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Confronting brutality

How efficient can policing be as a bulwark against the most brutal side of human nature?

“She lay there, punctured by multiple stabbing wounds, one screwdriver still wedged into her flesh. She appeared abandoned by all of us.”

Almost 13 years ago, this was how Tuktuk Ghosh, an Indian Administrative Service officer, described the gruesome sight of her sister’s dead body at their paternal house in the upscale Patliputra colony in Bihar’s Patna.

On December 2, 2006, her sister, 53- year-old Papiya Ghosh, a well-known History professor at Patna University, and her 70-year-old maid Malti Devi were found brutally murdered. While Malti Devi’s intestines were found on the bed, medical reports said Ghosh was stabbed 33 times after she was blinded. The police investigation established the murders as acts of suppressing resistance in a burglary attempt. The seven accused, all arrested and convicted later, cited burglary as the only motive. The stolen items were recovered later.

The sense of “abandoning” her 27-year-old elder sister to the most brutal side of human depravity must be haunting another woman in Hyderabad today. According to a report in The Hindu, the veterinarian, on her way home from work, called her sister and said, “I’m feeling scared. A few people in a lorry are staring at me. I don’t know what to do. I can’t leave the vehicle.” The call disconnected and subsequent attempts by the family to contact the victim only met a switched-off phone. Her charred body was found at an underpass on the Hyderabad-Bengaluru national highway by a milk vendor next morning.

The police investigation shows that she had gone for a medical check-up to Gachibowli in Hyderabad. On her way back, when she went to Tondupally toll plaza to pick up her scooter, she discovered the tyre was flat. While she was trying to get to a repair shop, she was offered unsolicited help by the prime accused, a lorry driver. He insisted even after she refused his offer. This was when she had called her sister out of fear. She was then abducted, gang-raped, and gagged to death by the prime accused and three of his accomplices. On discovering she had died, the four wrapped her in a blanket and took the body in their lorry to Shadnagar where they set it on fire.

Despite invoking clichéd expressions, from the Hobessian “nasty and brutish” existence of the nature of brutalities to Arendt’s mostly decontextualised “banality of evil”, nothing explains the moment when one realises the horrors humans are capable of inflicting on each other. And what about the moment when the 27-year-old veterinarian stared at the impending brutality in fright, then in horror and then in possible resignation?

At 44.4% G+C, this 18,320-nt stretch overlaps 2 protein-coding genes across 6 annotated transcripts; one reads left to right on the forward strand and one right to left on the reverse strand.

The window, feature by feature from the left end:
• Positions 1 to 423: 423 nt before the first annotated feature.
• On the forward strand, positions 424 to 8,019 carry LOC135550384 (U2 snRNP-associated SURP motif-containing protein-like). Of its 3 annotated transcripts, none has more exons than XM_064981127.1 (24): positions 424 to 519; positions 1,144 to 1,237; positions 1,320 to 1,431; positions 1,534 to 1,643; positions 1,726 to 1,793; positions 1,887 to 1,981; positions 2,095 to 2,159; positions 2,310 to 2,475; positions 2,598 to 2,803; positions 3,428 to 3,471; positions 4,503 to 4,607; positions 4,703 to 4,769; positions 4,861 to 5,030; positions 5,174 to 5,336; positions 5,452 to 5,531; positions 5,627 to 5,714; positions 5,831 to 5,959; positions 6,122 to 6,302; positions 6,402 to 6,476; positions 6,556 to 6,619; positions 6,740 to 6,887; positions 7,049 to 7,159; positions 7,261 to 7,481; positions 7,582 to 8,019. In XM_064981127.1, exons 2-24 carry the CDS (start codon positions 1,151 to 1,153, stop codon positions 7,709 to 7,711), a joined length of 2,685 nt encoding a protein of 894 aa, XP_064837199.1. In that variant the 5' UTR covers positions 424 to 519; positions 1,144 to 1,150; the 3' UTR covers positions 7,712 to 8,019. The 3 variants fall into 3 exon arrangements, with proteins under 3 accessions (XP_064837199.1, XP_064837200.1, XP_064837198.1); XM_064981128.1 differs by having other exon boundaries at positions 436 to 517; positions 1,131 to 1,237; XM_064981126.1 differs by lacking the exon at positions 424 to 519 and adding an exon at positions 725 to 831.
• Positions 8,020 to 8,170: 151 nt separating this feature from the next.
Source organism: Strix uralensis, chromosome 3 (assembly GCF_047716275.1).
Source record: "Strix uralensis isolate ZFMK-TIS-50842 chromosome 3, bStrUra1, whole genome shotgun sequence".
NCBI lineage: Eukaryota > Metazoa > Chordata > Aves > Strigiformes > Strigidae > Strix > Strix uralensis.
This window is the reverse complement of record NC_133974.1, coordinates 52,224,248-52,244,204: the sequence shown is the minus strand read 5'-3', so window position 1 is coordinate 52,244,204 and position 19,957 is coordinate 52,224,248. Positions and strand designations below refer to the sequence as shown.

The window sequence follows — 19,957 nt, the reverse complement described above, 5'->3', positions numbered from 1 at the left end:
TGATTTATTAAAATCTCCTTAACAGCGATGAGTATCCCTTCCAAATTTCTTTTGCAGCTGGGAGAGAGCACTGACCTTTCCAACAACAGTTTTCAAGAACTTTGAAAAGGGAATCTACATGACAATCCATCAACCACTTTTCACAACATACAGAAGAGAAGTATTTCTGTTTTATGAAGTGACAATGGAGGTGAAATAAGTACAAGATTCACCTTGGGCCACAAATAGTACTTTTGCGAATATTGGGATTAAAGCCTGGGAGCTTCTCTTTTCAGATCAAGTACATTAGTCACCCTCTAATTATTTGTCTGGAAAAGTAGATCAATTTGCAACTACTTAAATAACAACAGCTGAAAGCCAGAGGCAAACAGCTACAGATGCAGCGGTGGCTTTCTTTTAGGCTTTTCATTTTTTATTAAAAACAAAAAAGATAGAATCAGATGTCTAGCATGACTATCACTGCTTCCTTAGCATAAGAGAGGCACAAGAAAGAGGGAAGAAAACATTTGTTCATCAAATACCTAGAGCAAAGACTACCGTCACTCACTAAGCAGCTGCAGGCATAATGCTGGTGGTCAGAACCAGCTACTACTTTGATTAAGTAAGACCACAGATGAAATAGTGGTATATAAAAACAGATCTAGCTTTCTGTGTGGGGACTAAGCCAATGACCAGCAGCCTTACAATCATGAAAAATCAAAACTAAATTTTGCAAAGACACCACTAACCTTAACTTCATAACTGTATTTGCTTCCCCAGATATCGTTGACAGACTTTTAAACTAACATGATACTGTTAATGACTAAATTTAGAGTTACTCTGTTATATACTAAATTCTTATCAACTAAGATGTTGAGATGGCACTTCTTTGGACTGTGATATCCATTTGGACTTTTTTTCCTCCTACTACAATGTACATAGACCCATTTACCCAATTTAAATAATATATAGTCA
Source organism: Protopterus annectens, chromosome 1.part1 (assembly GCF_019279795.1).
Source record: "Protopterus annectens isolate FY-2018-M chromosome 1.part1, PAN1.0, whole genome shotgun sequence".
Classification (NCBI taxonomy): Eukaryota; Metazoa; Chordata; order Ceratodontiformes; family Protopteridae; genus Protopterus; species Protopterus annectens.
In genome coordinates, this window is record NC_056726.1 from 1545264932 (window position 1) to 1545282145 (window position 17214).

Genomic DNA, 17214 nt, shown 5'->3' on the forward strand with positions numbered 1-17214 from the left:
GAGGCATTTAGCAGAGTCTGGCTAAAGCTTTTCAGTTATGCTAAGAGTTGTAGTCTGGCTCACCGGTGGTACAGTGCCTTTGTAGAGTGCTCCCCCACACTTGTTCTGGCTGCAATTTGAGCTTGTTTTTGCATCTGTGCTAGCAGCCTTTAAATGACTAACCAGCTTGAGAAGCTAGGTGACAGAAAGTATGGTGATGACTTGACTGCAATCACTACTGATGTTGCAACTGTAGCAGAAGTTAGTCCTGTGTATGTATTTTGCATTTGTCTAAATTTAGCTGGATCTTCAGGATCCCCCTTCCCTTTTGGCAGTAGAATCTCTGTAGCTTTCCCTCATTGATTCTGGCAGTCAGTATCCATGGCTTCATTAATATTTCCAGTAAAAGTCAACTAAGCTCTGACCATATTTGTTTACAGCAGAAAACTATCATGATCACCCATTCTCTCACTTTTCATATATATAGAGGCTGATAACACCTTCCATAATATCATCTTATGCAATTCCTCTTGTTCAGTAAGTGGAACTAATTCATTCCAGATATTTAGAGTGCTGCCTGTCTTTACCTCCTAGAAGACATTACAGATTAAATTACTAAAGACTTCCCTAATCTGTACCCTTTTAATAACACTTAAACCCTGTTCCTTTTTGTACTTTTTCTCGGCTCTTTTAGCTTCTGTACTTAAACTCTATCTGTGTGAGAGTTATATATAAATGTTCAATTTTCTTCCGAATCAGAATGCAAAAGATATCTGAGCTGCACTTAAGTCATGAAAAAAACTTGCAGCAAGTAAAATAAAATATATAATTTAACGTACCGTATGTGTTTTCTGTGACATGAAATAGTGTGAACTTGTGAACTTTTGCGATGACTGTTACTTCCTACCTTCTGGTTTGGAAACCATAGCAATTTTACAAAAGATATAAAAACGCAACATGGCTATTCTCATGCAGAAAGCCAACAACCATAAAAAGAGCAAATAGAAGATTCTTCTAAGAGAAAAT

It’s easy to get into the customary law and order audit after such encounters with our most savage selves. From the absence of police presence and patrolling to the lack of a prompt response to the missing complaint, the litany of grouses is a known turf. The latter might still be valid but it would be empirically contentious as to how effective it could be as a bulwark against our most brutal sides, out on the prowl to devour the most vulnerable.

In terms of the social contract view of the state, it is equivalent to asking the security contractualist about what went wrong with the “security contract”. Is it realistic to hold the police accountable for every single act of crime or violence in a society that has been witnessing an insidious rise in how individualities and collectivities are violently expressing themselves? Do we seriously think that the state could have prevented all the acts of barbarity — especially against women — in this country? Such expectations from the preventive function of policing are desirable but not very realistic.

A prompt response by the police to the initial complaint about the missing veterinarian could have, hypothetically speaking, opened few positive possibilities. Police also need to understand why victims tend to call close family members and not the force entrusted with citizen protection and law enforcement. The answer could be complex from factors including socio-cultural conditioning to the trust deficit, which plagues the police-citizen relationship.

What, however, surfaces in response to such widely reported cases are the fault-lines of the social and administrative response —or rather the lack of it — to everyday India’s encounters with heinous crimes. Such fragilities rather apathy, take each day into account before manifesting as a monster with such ghastly consequences.

A case in point was what a female Indian Police Service officer wrote in the aftermath of the horrific Nirbhaya case in December 2012. In a piece for Sunday Mid-Day, 1991 batch IPS officer Marie-Lou Fernandes put the dangers of ignoring banal infringements in perspective. She wrote, “The greater horror is in the mundane, not in the sensational. The daily molestations and assaults that women face, ‘petty’ crimes often burked by law enforcers, powerless victims regularly turned away at the police station, routine injustices that fall through the cracks of criminal justice system ‘non-cognizable’ offences that mask the true nature of an increasingly violent society – that is the real horror since it conditions our tolerance. We normalise these daily horrors into acceptable social patterns, and we as a society deteriorate”.

While the savage end of someone’s life can get caught in a commentary on effective policing, it’s the feeling of being not too far from most brutal embodiments of our depravities that strikes at the brittle contract we enter into with co-existence.